The Last of Vietnam: Hue, Hoi An and Da Nang

The Travelling Series

At the end of my previous post, I briefly talked about how I was embarking upon a 13 hour train journey to Hue (which is halfway down the east coast of Vietnam).

At the time, there was no need to complain as I was sat comfortably staring out of the window at the beautiful Vietnamese countryside. However, when the sun went down and darkness hit, out came the mice and the cockroaches. I cannot tell you the pure terror I felt when I saw the shadow of a small creature shoot past my bag on the floor – and then when I realised what it actually was I just couldn’t wait to get off the train!

I’d heard from a couple of friends who had already been there that Hue was worth stopping off at on the quest to Hoi An.

After being in the hustle and bustle of the capital city for so long, Hue was quite a refreshing change as there were less people, less traffic and less going on. However, this also meant that there was less of a vibe. At times and at certain places during the day it actually felt like a ghost town. This meant that companies and salesmen approached us even more than they did in Hanoi (and, dare I say it, Bangkok). But in Hue, because they are so desperate for business, they don’t leave you alone or take no for an answer – which I didn’t like. You can only be so polite for so long before you have to tell them where to go. It’s brutal but it’s the only way they will stop following and harassing you! Some of them are seriously borderline stalkers.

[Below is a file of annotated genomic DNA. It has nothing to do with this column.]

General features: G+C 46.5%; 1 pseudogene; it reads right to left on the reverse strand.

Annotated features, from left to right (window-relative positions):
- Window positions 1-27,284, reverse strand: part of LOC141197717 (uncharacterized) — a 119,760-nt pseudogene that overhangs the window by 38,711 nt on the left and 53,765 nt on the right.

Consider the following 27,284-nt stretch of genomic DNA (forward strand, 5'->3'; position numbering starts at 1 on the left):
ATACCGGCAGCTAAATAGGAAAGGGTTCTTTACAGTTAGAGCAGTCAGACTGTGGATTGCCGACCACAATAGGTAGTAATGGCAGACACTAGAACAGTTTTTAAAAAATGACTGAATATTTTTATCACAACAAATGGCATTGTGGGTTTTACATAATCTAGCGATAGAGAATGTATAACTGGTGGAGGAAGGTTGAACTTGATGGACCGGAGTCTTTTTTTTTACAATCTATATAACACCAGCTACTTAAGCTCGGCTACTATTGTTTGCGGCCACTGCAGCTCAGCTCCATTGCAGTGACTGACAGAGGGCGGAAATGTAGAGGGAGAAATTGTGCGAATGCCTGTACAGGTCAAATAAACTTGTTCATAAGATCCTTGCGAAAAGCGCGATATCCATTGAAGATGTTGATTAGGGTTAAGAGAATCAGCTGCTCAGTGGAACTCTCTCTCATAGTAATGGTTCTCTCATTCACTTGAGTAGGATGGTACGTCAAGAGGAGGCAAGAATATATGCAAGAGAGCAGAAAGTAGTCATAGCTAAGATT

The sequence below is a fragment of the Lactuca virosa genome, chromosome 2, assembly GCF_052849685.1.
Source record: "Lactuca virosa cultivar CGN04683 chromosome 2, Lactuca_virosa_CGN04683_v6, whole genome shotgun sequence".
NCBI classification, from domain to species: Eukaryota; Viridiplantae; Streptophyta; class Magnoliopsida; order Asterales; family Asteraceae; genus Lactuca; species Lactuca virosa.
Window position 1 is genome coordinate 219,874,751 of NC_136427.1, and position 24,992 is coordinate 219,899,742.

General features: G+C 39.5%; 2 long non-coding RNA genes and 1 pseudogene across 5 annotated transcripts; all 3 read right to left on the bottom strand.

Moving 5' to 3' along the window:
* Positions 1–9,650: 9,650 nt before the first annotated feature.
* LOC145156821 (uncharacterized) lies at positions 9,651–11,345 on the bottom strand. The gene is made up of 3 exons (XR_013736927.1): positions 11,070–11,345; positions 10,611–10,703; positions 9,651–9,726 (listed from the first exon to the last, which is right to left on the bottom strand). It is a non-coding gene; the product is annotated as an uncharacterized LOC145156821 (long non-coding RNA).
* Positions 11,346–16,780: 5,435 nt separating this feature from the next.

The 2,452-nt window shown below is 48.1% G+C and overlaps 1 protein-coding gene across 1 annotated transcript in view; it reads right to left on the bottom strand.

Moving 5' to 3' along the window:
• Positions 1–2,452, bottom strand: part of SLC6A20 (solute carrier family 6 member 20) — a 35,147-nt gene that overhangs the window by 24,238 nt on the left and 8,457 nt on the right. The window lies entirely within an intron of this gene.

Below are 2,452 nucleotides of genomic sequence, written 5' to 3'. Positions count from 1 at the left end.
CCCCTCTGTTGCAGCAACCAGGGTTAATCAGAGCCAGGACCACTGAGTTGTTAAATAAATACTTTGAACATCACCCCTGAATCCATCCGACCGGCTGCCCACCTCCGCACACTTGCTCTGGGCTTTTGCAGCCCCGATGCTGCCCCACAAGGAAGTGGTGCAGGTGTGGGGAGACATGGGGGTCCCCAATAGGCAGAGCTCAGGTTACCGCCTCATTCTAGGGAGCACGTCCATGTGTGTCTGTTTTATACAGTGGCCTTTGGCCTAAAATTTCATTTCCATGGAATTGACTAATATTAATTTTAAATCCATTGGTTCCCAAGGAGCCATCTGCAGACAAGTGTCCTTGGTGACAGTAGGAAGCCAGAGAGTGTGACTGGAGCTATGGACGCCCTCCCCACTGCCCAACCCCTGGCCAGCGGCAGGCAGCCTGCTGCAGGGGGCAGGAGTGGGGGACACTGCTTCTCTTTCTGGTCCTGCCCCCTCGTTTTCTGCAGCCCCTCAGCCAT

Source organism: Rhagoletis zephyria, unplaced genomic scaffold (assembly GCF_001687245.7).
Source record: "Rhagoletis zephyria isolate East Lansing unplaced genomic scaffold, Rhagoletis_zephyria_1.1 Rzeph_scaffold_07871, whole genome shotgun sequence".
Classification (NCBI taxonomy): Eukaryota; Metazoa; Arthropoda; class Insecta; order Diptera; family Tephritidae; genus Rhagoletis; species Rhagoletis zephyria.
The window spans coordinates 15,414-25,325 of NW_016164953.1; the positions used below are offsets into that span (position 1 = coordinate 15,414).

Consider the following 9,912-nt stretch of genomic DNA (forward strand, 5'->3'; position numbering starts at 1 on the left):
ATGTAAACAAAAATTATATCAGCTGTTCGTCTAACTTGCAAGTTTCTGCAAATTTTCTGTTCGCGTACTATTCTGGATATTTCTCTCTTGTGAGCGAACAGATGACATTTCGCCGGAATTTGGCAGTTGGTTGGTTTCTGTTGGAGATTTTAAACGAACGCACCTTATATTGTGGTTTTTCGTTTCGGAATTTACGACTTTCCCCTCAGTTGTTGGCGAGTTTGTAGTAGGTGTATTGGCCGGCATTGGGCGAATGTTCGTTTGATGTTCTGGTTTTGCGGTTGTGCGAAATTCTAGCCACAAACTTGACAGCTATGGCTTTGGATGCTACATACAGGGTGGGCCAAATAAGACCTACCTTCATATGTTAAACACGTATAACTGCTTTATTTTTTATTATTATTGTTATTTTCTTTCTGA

Other than seeing the Citadel, the place where the Royals used to live, there isn’t much to do around Hue. There’s a couple of cool restaurants and bars – including DMZ where you can sign the wall and play Jenga – but other than that, it’s slim pickings! We got a really nice hotel on a deal so I think we actually ended up spending more time inside there than outside. (Sad I know!)